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Nebraska law that allowed Keystone XL struck down

Not all Nebraskans are onboard, as this sign in a field near Bradshaw notes. The decision on a federal permit still rests with President Obama.

AP files

Not all Nebraskans are onboard, as this sign in a field near Bradshaw notes. The decision on a federal permit still rests with President Obama.

A Nebraska judge on Wednesday struck down a law that allowed the Keystone XL pipeline to proceed through the state, a victory for opponents who have tried to block the project that would carry oil from Canada to Texas refineries.

Lancaster County Judge Stephanie Stacy issued a ruling that invalidated Gov. Dave Heineman's approval of the route. Stacy agreed with opponents' arguments that the law passed in 2012 improperly allowed Heineman to give Calgary-based TransCanada Corp. the power to force landowners to sell their property for the project. Stacy said the decision to give TransCanada eminent domain powers should have been made by the Nebraska Public Service Commission, which regulates pipelines and other utilities. A spokeswoman for Attorney General Jon Bruning said the state will appeal.

Stacy's decision could cause more delays in finishing the pipeline, which is critical in Canada's efforts to export its growing oil sands production. It also comes amid increased concerns about the dangers of using trains to transport crude oil after some high-profile accidents — including a fiery explosion in North Dakota last month and an explosion that killed 47 people in Canada last year.

A spokesman for pipeline developer TransCanada said company officials were disappointed and disagreed with the decision, which came in a lawsuit filed by three Nebraska landowners who oppose the pipeline. "TransCanada continues to believe strongly in Keystone XL and the benefits it would provide to Americans — thousands of jobs and a secure supply of crude oil from a trusted neighbor in Canada," Shawn Howard said.

Foes say the pipeline would carry "dirty oil" that contributes to global warming and are also concerned about a possible spill.

The proposed route would cross through Montana, South Dakota, Kansas, Oklahoma and Texas, which have approved their segments, and company officials have argued that cutting through Nebraska was the most direct, practical way to transport the oil. A reroute around Nebraska could bring more states into the mix and would lead to further expensive delays.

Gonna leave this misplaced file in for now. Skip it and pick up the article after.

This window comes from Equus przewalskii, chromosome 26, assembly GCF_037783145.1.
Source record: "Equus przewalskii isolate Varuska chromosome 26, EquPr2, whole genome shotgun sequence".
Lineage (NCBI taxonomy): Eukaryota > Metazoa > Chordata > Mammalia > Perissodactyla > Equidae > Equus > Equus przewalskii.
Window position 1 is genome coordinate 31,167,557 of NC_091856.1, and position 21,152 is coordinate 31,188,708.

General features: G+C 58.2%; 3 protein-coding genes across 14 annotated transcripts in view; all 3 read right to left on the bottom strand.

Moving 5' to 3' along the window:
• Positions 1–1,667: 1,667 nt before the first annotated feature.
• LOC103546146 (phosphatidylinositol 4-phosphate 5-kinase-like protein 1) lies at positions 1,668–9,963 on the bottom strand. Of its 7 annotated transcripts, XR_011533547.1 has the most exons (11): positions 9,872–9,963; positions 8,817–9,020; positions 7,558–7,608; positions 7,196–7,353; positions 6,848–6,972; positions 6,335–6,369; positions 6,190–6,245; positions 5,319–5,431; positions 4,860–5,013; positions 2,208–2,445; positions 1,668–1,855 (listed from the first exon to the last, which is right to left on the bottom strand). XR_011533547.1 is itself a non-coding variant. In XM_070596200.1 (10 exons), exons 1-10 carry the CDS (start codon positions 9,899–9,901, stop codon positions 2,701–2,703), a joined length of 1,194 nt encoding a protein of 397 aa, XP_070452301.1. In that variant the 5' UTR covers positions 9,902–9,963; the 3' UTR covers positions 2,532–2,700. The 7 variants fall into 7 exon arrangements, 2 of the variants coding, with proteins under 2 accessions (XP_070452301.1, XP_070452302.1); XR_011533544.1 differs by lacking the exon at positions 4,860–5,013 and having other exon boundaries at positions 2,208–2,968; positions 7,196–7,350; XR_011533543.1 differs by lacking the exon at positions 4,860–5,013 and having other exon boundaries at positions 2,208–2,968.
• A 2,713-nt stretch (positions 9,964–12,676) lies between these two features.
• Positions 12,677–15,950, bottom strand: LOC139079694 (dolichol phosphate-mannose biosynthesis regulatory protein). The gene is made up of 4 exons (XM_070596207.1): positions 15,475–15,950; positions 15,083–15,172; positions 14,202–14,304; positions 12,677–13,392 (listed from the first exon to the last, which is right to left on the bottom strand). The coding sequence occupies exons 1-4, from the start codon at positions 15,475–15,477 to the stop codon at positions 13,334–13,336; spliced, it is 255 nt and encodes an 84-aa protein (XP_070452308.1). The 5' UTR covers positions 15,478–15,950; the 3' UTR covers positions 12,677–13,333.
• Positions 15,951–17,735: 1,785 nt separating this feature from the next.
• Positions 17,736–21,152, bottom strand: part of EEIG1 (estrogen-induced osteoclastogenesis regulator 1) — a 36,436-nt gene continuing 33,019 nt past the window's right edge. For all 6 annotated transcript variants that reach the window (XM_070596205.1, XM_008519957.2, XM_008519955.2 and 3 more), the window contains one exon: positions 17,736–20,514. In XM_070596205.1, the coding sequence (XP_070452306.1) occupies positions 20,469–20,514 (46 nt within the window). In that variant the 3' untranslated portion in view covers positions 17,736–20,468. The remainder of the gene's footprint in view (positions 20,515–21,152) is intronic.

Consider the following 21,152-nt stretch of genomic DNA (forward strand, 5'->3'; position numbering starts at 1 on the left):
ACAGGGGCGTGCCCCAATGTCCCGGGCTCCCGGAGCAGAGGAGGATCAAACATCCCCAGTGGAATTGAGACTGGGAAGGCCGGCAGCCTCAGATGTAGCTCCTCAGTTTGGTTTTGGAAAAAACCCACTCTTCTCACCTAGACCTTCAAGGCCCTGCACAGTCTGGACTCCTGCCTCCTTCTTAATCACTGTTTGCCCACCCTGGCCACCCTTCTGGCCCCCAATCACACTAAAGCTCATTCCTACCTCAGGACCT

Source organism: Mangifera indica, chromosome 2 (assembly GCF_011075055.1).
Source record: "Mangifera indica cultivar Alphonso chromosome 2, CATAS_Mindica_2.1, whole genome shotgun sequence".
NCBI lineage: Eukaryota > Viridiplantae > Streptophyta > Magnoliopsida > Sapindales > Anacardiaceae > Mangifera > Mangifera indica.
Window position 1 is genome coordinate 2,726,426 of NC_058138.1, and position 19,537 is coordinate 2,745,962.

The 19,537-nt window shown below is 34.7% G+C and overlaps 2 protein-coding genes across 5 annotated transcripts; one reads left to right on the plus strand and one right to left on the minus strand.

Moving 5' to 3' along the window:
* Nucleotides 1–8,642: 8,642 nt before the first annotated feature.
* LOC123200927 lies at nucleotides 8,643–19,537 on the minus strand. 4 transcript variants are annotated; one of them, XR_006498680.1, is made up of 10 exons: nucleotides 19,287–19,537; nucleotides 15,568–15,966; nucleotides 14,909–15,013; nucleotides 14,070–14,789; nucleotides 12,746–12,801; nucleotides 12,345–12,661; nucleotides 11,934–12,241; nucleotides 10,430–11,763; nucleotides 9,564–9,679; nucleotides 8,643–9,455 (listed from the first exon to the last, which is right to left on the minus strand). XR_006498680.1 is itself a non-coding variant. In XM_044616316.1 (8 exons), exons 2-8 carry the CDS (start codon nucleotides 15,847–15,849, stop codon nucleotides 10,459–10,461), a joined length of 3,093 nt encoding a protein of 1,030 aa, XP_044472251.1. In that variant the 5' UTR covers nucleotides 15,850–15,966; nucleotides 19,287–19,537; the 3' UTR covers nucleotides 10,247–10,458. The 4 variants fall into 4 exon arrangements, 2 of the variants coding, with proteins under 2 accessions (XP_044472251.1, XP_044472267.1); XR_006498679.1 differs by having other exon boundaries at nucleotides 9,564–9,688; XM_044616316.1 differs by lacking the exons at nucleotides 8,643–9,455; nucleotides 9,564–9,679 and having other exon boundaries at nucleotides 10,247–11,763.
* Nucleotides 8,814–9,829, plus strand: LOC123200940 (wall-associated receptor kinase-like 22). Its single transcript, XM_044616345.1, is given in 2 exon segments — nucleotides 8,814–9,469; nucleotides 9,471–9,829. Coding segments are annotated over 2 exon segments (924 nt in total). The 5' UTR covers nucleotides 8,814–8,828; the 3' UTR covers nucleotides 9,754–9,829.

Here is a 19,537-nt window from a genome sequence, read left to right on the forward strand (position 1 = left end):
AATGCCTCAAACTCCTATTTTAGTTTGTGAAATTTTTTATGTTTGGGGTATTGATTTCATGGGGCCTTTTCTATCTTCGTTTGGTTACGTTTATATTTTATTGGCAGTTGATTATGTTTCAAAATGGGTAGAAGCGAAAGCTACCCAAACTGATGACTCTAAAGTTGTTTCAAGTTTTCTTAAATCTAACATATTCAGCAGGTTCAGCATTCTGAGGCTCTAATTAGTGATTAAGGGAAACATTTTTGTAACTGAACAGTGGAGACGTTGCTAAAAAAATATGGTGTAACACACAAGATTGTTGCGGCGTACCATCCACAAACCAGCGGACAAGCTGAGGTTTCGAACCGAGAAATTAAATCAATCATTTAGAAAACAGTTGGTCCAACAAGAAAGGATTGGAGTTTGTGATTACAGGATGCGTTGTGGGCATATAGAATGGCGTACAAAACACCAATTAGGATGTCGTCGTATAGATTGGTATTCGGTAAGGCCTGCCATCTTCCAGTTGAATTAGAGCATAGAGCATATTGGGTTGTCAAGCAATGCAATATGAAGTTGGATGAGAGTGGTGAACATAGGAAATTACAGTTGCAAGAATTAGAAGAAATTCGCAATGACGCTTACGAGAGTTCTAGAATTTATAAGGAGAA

For the Public Service Commission to act, Nebraska lawmakers may have to pass a new pipeline-sitting law. If they do, it's not clear how long the five-member PSC, which was created in the 1890s to prevent governors from granting political favors to railroad executives who wanted to expand through private property, might take on the issue or whether it would approve the pipeline. Staff members were reviewing the ruling, said Angela Melton, the commission's attorney.

Dave Domina, the landowners' attorney, said in a statement that the ruling means TransCanada has "no approved route in Nebraska."

"TransCanada is not authorized to condemn the property against Nebraska landowners. The pipeline project is at standstill in this state," he said.

The Keystone XL would carry 830,000 barrels daily from Canada to Texas Gulf Coast refineries. In its latest environmental analysis, the U.S. State Department raised no major environmental objections to the $7 billion pipeline. Opponents disagree, saying the pipeline threatens ground and surface water and would disrupt soil in the Nebraska Sandhills, a region of grass-covered dunes used as ranchland.

The Legislature gave Heineman the ability to approve the route after landowners complained the pipeline posed a threat to the Sandhills. He approved a new route that went around an area designated as the Sandhills, although opponents insist it still traverses the delicate soil.

Nebraska law that allowed Keystone XL struck down 02/19/14 [Last modified: Wednesday, February 19, 2014 10:22pm]
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